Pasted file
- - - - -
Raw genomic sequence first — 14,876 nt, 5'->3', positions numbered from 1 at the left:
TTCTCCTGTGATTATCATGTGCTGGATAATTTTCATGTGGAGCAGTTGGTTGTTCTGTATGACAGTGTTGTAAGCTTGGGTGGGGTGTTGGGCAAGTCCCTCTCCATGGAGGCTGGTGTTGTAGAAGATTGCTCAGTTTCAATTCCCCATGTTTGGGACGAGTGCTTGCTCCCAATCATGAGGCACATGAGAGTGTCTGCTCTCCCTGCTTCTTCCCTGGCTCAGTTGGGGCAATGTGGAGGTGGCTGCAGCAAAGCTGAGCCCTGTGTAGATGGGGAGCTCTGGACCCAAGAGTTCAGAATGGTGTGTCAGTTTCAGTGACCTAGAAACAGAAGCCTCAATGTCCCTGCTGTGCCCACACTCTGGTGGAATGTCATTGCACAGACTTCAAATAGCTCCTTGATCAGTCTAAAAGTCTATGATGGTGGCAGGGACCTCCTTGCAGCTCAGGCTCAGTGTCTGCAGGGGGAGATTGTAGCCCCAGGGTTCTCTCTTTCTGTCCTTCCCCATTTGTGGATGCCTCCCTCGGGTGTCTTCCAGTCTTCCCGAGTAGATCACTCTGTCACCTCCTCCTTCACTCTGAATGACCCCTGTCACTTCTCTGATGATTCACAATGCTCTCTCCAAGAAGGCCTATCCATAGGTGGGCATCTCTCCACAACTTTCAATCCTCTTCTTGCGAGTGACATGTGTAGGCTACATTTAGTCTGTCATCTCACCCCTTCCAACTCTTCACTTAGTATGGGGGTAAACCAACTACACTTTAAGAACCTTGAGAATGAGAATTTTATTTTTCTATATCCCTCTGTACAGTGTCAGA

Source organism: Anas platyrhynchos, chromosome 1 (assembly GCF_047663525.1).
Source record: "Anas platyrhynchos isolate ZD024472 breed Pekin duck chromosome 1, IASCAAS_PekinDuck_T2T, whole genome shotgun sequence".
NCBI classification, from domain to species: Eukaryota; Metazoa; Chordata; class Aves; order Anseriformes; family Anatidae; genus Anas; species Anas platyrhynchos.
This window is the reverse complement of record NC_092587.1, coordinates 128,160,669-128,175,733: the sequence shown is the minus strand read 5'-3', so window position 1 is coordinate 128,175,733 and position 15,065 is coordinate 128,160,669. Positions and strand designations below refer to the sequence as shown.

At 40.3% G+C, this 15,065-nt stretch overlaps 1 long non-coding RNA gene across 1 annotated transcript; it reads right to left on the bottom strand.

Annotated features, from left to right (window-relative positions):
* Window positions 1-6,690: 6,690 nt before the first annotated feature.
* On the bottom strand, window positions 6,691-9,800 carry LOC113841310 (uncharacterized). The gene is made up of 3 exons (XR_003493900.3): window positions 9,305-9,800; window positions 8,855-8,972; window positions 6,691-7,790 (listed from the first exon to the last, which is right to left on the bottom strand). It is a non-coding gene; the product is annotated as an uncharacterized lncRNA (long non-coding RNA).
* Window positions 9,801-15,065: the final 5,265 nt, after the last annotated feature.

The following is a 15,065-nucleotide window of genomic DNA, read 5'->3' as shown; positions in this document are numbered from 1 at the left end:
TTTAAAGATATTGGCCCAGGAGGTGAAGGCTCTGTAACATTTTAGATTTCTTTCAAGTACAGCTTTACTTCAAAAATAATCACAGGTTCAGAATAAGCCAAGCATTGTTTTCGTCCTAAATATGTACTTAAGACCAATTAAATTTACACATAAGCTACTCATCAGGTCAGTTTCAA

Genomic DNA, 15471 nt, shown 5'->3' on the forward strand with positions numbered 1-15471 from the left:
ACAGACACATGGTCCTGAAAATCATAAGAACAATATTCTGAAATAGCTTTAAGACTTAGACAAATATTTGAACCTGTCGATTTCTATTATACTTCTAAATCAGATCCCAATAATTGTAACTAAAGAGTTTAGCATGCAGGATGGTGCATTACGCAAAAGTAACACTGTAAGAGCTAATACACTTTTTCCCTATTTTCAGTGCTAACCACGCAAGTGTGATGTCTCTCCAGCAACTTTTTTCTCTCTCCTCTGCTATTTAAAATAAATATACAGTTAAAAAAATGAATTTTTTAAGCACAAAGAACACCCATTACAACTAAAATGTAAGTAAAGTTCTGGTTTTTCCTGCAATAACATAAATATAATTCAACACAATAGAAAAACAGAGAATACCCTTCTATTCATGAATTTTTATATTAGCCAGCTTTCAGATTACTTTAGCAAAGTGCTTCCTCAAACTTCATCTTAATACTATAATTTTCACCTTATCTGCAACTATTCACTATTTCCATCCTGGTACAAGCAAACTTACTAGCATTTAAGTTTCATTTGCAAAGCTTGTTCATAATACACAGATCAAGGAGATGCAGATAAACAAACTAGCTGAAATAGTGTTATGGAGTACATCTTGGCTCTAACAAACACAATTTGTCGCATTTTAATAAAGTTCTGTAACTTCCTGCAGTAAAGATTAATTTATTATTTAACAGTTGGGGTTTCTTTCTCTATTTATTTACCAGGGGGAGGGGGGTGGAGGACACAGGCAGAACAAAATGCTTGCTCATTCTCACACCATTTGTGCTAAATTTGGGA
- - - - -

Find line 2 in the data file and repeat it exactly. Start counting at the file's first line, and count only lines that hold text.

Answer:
TTCTCCTGTGATTATCATGTGCTGGATAATTTTCATGTGGAGCAGTTGGTTGTTCTGTATGACAGTGTTGTAAGCTTGGGTGGGGTGTTGGGCAAGTCCCTCTCCATGGAGGCTGGTGTTGTAGAAGATTGCTCAGTTTCAATTCCCCATGTTTGGGACGAGTGCTTGCTCCCAATCATGAGGCACATGAGAGTGTCTGCTCTCCCTGCTTCTTCCCTGGCTCAGTTGGGGCAATGTGGAGGTGGCTGCAGCAAAGCTGAGCCCTGTGTAGATGGGGAGCTCTGGACCCAAGAGTTCAGAATGGTGTGTCAGTTTCAGTGACCTAGAAACAGAAGCCTCAATGTCCCTGCTGTGCCCACACTCTGGTGGAATGTCATTGCACAGACTTCAAATAGCTCCTTGATCAGTCTAAAAGTCTATGATGGTGGCAGGGACCTCCTTGCAGCTCAGGCTCAGTGTCTGCAGGGGGAGATTGTAGCCCCAGGGTTCTCTCTTTCTGTCCTTCCCCATTTGTGGATGCCTCCCTCGGGTGTCTTCCAGTCTTCCCGAGTAGATCACTCTGTCACCTCCTCCTTCACTCTGAATGACCCCTGTCACTTCTCTGATGATTCACAATGCTCTCTCCAAGAAGGCCTATCCATAGGTGGGCATCTCTCCACAACTTTCAATCCTCTTCTTGCGAGTGACATGTGTAGGCTACATTTAGTCTGTCATCTCACCCCTTCCAACTCTTCACTTAGTATGGGGGTAAACCAACTACACTTTAAGAACCTTGAGAATGAGAATTTTATTTTTCTATATCCCTCTGTACAGTGTCAGA